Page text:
Investment Management

How to Maximize Your Roth Savings as a Resident or Fellow

Published September 16, 2022

“Compound interest is the 8th wonder of the world. Those who understand it, earn it. Those who don’t, pay it.”

This quote from Einstein appropriately marvels at the power of small, incremental beginnings persistently pursued.  Now imagine, if this “wonder” were allowed to accumulate tax-free for decades, then provide tax-free income to the account owner in retirement, all while retaining complete flexibility on the timing of that income to the owner and potentially their heirs.  What would you call that, other than a fantastic opportunity – a Roth IRA.

Consider this – a training physician starting a Roth IRA at age 25, maxing out contributions each year, earning a modest 7% return could see those contributions grow to over $1,400,000 by age 65.  Had they waited 10 years to start, the accumulated value can drop to just under $700,000. And, these would be tax free.

Among the many benefits of a Roth IRA, here are the ones that cause physicians the most smiles:

  • While the contributions to a Roth IRA are not deductible, they accumulate tax-free

  • If you are over age 59 ½ and the account is at least 5 years old, distributions are tax-free

  • No minimum distribution requirements or age.  While other qualified accounts such as 401(k)’s and Traditional IRA’s require distributions after reaching age 72, Roth IRA’s do not and may continue to accumulate tax-free

  • Inherited Roth IRA’s retain many of the same benefits depending on the beneficiary.

Do I earn enough as a resident?

You’re only “resident poor” for so long. Roth IRA’s have income maximums and let’s be real, you’ll be making more money soon. Soon you’ll exceed the income limits and will not be able to contribute to a Roth. Make lemonade from lemons. Put cash in a Roth now and watch it grow. You’ll never be taxed on it1. Established in 1998, Congress wanted to encourage people to save early. Take them up on the favorable terms of that offer! 

Roth IRA’s make a compelling case on the surface to earn a prominent part in your future plans, however, there are other often overlooked benefits that are particularly useful to physicians:

Tax diversification

Roth IRA’s, in conjunction with other qualified retirement plans, such as a 401(k) or 403(b), allow physicians to vary the taxability of the various streams of income they will utilize during retirement which provides for very powerful techniques in optimizing their taxes and managing their marginal tax bracket.  This is a substantial benefit to physicians who often find that their tax bracket has not gone down significantly in retirement.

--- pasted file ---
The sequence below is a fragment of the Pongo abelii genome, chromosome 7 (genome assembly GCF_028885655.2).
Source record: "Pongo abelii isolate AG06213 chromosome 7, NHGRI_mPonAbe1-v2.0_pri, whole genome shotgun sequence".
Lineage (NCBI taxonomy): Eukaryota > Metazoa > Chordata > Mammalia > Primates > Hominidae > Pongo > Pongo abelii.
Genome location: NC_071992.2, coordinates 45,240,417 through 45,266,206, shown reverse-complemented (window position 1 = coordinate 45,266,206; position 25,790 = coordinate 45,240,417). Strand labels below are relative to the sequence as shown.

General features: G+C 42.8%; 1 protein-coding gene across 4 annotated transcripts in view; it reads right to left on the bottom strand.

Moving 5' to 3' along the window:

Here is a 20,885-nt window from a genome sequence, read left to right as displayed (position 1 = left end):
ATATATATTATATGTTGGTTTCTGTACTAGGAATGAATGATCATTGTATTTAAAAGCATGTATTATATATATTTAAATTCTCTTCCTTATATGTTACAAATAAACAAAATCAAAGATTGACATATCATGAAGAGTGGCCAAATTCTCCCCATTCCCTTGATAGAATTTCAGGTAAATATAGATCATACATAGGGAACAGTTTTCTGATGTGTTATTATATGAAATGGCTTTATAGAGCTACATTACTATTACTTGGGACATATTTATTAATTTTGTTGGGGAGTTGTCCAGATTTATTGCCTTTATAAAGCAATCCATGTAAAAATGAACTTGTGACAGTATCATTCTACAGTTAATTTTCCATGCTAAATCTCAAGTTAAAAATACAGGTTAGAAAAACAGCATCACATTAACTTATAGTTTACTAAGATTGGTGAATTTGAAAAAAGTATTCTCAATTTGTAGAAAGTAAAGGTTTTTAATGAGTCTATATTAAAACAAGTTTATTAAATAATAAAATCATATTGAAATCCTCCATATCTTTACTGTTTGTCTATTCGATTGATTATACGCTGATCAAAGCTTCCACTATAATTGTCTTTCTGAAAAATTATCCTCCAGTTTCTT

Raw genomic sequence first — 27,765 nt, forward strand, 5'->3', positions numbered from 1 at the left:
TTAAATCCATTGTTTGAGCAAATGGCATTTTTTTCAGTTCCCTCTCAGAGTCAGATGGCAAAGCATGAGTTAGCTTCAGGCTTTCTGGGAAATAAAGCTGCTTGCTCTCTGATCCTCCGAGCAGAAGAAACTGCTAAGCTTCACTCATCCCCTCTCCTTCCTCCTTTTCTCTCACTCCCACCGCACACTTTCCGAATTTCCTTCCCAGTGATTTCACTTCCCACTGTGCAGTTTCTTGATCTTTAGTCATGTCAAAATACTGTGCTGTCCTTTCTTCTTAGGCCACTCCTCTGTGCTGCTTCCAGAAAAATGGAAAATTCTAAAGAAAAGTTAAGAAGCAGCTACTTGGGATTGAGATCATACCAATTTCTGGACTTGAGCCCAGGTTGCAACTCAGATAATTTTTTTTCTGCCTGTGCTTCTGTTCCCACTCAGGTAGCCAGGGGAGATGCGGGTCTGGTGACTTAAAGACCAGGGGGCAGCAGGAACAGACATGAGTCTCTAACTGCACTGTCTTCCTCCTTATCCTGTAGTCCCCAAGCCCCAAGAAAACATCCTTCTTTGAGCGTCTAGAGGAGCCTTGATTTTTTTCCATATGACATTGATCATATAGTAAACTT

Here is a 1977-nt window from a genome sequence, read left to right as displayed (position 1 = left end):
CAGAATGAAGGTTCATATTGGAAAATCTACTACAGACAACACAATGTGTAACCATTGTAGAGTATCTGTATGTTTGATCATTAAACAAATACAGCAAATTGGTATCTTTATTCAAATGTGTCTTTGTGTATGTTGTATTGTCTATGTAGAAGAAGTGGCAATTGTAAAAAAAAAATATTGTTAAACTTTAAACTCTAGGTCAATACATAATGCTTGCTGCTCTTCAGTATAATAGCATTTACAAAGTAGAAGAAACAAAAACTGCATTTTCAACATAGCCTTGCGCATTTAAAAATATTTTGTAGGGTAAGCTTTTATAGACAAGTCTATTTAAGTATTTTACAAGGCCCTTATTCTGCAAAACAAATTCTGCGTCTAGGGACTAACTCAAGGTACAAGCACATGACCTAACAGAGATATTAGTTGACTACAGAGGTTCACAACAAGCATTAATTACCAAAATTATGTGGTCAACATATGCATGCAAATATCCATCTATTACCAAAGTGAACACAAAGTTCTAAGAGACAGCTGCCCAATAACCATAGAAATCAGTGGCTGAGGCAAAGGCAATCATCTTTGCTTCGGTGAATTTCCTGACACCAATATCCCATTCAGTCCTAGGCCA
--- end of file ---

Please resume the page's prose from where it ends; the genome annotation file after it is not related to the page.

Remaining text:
If the last decade has taught us anything, it is that Congress reserves the right to change the playing field whenever it has the ability to enact legislation.  Having accounts with varying taxability characteristics allows physicians to retain some measure of control and influence on how legislative changes impact their financial future. See our Infographic: Tax Diversification for more information.

When $1,000 isn’t $1,000

It is hard to understate just how big a benefit it is to have an account that is not taxed at all.  When a physician needs income or capital in retirement and is evaluating from where to pull those funds, it’s important to realize the tax consequences of that withdrawal.  Pulling $1,000 from a Roth IRA will net $1,000 after tax.  Pulling $1,000 from a 401(k) or Traditional IRA actually requires a larger withdrawal to net $1,000.  Why?  Taxes, of course.

Consider the following table illustrating the withdrawal needed to net $1,000 after-tax:

This also means that if you are in the 35% tax bracket and you have $1,000,000 in a Roth IRA, you would need over $1,500,000 in a 401(k) to have the same purchasing power after taxes in retirement.

Withdrawal Rates and Portfolio Longevity Risk

Conventional wisdom states that, depending on your assumptions, withdrawal rates in the 3-4% range of the overall portfolio balance may be where to start when setting income expectations.  Poorly managed tax optimization can take a withdrawal rate that may be sustainable for a physician’s lifetime and inflate it to a withdrawal rate that puts a physician in the position of possibly outlasting their portfolio.  Rather than leave this an unaddressed risk, financially successful physicians take advantage of Roth IRA’s and other strategies to maximize their tax flexibility and reduce the strain those taxes can have on the sustainability of the overall portfolio.

What should you do now?

Roth IRA’s are an indispensable part of planning for better financial outcomes for physicians. Whether you are a resident, fellow, or practicing physician, there are ways to make a Roth IRA work for you. Click one of the links below to learn more, to start today, or to contact us to discuss your specific circumstances.

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